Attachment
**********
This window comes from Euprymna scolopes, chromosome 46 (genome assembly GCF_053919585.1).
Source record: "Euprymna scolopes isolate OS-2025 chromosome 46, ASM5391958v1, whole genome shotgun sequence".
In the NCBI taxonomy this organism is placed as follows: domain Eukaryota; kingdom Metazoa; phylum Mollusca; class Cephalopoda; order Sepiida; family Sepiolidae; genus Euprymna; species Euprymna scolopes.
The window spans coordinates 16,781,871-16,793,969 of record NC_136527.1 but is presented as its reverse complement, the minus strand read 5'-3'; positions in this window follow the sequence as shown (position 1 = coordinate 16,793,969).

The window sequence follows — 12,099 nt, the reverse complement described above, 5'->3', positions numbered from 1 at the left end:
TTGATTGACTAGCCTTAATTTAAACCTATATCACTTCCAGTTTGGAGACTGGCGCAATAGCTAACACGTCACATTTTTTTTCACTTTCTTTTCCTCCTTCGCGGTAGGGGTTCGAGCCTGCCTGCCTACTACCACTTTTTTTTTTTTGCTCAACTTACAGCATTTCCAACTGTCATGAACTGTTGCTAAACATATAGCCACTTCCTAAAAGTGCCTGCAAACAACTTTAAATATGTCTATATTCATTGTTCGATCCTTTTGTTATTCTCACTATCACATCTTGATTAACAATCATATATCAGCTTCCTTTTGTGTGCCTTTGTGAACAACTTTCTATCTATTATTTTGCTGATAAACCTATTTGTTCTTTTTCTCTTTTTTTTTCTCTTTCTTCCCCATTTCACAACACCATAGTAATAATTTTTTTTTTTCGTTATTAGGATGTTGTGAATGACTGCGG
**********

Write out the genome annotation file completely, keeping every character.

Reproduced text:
This window comes from Euprymna scolopes, chromosome 46 (genome assembly GCF_053919585.1).
Source record: "Euprymna scolopes isolate OS-2025 chromosome 46, ASM5391958v1, whole genome shotgun sequence".
In the NCBI taxonomy this organism is placed as follows: domain Eukaryota; kingdom Metazoa; phylum Mollusca; class Cephalopoda; order Sepiida; family Sepiolidae; genus Euprymna; species Euprymna scolopes.
The window spans coordinates 16,781,871-16,793,969 of record NC_136527.1 but is presented as its reverse complement, the minus strand read 5'-3'; positions in this window follow the sequence as shown (position 1 = coordinate 16,793,969).

The window sequence follows — 12,099 nt, the reverse complement described above, 5'->3', positions numbered from 1 at the left end:
TTGATTGACTAGCCTTAATTTAAACCTATATCACTTCCAGTTTGGAGACTGGCGCAATAGCTAACACGTCACATTTTTTTTCACTTTCTTTTCCTCCTTCGCGGTAGGGGTTCGAGCCTGCCTGCCTACTACCACTTTTTTTTTTTTGCTCAACTTACAGCATTTCCAACTGTCATGAACTGTTGCTAAACATATAGCCACTTCCTAAAAGTGCCTGCAAACAACTTTAAATATGTCTATATTCATTGTTCGATCCTTTTGTTATTCTCACTATCACATCTTGATTAACAATCATATATCAGCTTCCTTTTGTGTGCCTTTGTGAACAACTTTCTATCTATTATTTTGCTGATAAACCTATTTGTTCTTTTTCTCTTTTTTTTTCTCTTTCTTCCCCATTTCACAACACCATAGTAATAATTTTTTTTTTTCGTTATTAGGATGTTGTGAATGACTGCGG